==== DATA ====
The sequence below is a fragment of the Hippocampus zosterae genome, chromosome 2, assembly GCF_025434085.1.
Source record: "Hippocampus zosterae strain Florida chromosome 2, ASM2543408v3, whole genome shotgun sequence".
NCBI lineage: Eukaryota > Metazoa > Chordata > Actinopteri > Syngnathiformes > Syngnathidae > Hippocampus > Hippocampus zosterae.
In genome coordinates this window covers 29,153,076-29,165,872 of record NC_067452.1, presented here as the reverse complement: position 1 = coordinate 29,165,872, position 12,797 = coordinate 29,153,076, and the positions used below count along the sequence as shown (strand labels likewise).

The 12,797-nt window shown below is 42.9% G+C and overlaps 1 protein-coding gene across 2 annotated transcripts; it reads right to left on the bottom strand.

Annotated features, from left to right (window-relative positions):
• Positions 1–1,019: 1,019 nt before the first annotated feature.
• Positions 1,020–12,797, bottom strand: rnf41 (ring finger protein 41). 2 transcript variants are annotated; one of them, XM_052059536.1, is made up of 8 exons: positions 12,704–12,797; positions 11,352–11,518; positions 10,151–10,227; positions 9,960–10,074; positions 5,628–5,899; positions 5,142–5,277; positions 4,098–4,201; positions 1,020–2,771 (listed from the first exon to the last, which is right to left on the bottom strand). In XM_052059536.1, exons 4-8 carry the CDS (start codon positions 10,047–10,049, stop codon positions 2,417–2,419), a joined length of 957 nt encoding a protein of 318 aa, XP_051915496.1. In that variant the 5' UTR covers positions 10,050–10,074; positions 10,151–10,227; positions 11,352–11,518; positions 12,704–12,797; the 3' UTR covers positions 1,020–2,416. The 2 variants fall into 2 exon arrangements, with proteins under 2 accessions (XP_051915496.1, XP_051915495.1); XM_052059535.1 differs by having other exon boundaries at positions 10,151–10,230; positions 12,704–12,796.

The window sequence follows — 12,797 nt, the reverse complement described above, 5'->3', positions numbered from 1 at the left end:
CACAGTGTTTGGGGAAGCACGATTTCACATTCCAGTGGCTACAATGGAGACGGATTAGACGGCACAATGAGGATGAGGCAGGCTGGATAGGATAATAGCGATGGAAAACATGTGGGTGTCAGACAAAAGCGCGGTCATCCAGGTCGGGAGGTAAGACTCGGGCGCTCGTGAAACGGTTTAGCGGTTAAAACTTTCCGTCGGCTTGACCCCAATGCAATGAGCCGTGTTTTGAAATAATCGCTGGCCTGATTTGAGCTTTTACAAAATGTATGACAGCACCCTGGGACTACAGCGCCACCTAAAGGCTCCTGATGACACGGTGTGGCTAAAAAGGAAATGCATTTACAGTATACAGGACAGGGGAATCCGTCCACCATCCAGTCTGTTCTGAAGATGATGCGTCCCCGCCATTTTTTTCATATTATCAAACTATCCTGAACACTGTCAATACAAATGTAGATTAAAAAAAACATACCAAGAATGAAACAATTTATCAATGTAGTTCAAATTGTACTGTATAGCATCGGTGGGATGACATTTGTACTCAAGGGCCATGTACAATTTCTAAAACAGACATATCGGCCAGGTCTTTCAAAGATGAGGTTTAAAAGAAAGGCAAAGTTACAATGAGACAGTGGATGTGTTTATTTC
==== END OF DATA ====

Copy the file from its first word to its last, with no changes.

The sequence below is a fragment of the Hippocampus zosterae genome, chromosome 2, assembly GCF_025434085.1.
Source record: "Hippocampus zosterae strain Florida chromosome 2, ASM2543408v3, whole genome shotgun sequence".
NCBI lineage: Eukaryota > Metazoa > Chordata > Actinopteri > Syngnathiformes > Syngnathidae > Hippocampus > Hippocampus zosterae.
In genome coordinates this window covers 29,153,076-29,165,872 of record NC_067452.1, presented here as the reverse complement: position 1 = coordinate 29,165,872, position 12,797 = coordinate 29,153,076, and the positions used below count along the sequence as shown (strand labels likewise).

The 12,797-nt window shown below is 42.9% G+C and overlaps 1 protein-coding gene across 2 annotated transcripts; it reads right to left on the bottom strand.

Annotated features, from left to right (window-relative positions):
• Positions 1–1,019: 1,019 nt before the first annotated feature.
• Positions 1,020–12,797, bottom strand: rnf41 (ring finger protein 41). 2 transcript variants are annotated; one of them, XM_052059536.1, is made up of 8 exons: positions 12,704–12,797; positions 11,352–11,518; positions 10,151–10,227; positions 9,960–10,074; positions 5,628–5,899; positions 5,142–5,277; positions 4,098–4,201; positions 1,020–2,771 (listed from the first exon to the last, which is right to left on the bottom strand). In XM_052059536.1, exons 4-8 carry the CDS (start codon positions 10,047–10,049, stop codon positions 2,417–2,419), a joined length of 957 nt encoding a protein of 318 aa, XP_051915496.1. In that variant the 5' UTR covers positions 10,050–10,074; positions 10,151–10,227; positions 11,352–11,518; positions 12,704–12,797; the 3' UTR covers positions 1,020–2,416. The 2 variants fall into 2 exon arrangements, with proteins under 2 accessions (XP_051915496.1, XP_051915495.1); XM_052059535.1 differs by having other exon boundaries at positions 10,151–10,230; positions 12,704–12,796.

The window sequence follows — 12,797 nt, the reverse complement described above, 5'->3', positions numbered from 1 at the left end:
CACAGTGTTTGGGGAAGCACGATTTCACATTCCAGTGGCTACAATGGAGACGGATTAGACGGCACAATGAGGATGAGGCAGGCTGGATAGGATAATAGCGATGGAAAACATGTGGGTGTCAGACAAAAGCGCGGTCATCCAGGTCGGGAGGTAAGACTCGGGCGCTCGTGAAACGGTTTAGCGGTTAAAACTTTCCGTCGGCTTGACCCCAATGCAATGAGCCGTGTTTTGAAATAATCGCTGGCCTGATTTGAGCTTTTACAAAATGTATGACAGCACCCTGGGACTACAGCGCCACCTAAAGGCTCCTGATGACACGGTGTGGCTAAAAAGGAAATGCATTTACAGTATACAGGACAGGGGAATCCGTCCACCATCCAGTCTGTTCTGAAGATGATGCGTCCCCGCCATTTTTTTCATATTATCAAACTATCCTGAACACTGTCAATACAAATGTAGATTAAAAAAAACATACCAAGAATGAAACAATTTATCAATGTAGTTCAAATTGTACTGTATAGCATCGGTGGGATGACATTTGTACTCAAGGGCCATGTACAATTTCTAAAACAGACATATCGGCCAGGTCTTTCAAAGATGAGGTTTAAAAGAAAGGCAAAGTTACAATGAGACAGTGGATGTGTTTATTTC